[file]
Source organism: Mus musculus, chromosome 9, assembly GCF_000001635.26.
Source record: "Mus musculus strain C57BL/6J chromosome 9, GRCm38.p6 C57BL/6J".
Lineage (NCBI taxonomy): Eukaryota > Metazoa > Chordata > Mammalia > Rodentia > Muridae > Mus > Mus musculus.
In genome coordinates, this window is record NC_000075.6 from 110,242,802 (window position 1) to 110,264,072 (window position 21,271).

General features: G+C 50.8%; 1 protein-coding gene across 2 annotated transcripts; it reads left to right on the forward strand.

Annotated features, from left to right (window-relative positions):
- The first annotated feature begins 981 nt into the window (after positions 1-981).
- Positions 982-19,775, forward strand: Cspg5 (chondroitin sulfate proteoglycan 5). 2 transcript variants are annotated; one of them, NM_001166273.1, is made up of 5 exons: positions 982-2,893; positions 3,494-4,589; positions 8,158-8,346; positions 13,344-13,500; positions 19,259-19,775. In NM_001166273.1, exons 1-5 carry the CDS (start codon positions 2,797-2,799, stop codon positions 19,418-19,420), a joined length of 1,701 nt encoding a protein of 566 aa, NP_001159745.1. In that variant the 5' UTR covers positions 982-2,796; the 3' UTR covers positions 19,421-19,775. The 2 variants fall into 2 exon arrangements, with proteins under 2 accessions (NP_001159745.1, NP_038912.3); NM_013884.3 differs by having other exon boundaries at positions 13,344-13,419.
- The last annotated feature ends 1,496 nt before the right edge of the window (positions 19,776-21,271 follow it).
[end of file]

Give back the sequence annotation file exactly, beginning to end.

Source organism: Mus musculus, chromosome 9, assembly GCF_000001635.26.
Source record: "Mus musculus strain C57BL/6J chromosome 9, GRCm38.p6 C57BL/6J".
Lineage (NCBI taxonomy): Eukaryota > Metazoa > Chordata > Mammalia > Rodentia > Muridae > Mus > Mus musculus.
In genome coordinates, this window is record NC_000075.6 from 110,242,802 (window position 1) to 110,264,072 (window position 21,271).

General features: G+C 50.8%; 1 protein-coding gene across 2 annotated transcripts; it reads left to right on the forward strand.

Annotated features, from left to right (window-relative positions):
- The first annotated feature begins 981 nt into the window (after positions 1-981).
- Positions 982-19,775, forward strand: Cspg5 (chondroitin sulfate proteoglycan 5). 2 transcript variants are annotated; one of them, NM_001166273.1, is made up of 5 exons: positions 982-2,893; positions 3,494-4,589; positions 8,158-8,346; positions 13,344-13,500; positions 19,259-19,775. In NM_001166273.1, exons 1-5 carry the CDS (start codon positions 2,797-2,799, stop codon positions 19,418-19,420), a joined length of 1,701 nt encoding a protein of 566 aa, NP_001159745.1. In that variant the 5' UTR covers positions 982-2,796; the 3' UTR covers positions 19,421-19,775. The 2 variants fall into 2 exon arrangements, with proteins under 2 accessions (NP_001159745.1, NP_038912.3); NM_013884.3 differs by having other exon boundaries at positions 13,344-13,419.
- The last annotated feature ends 1,496 nt before the right edge of the window (positions 19,776-21,271 follow it).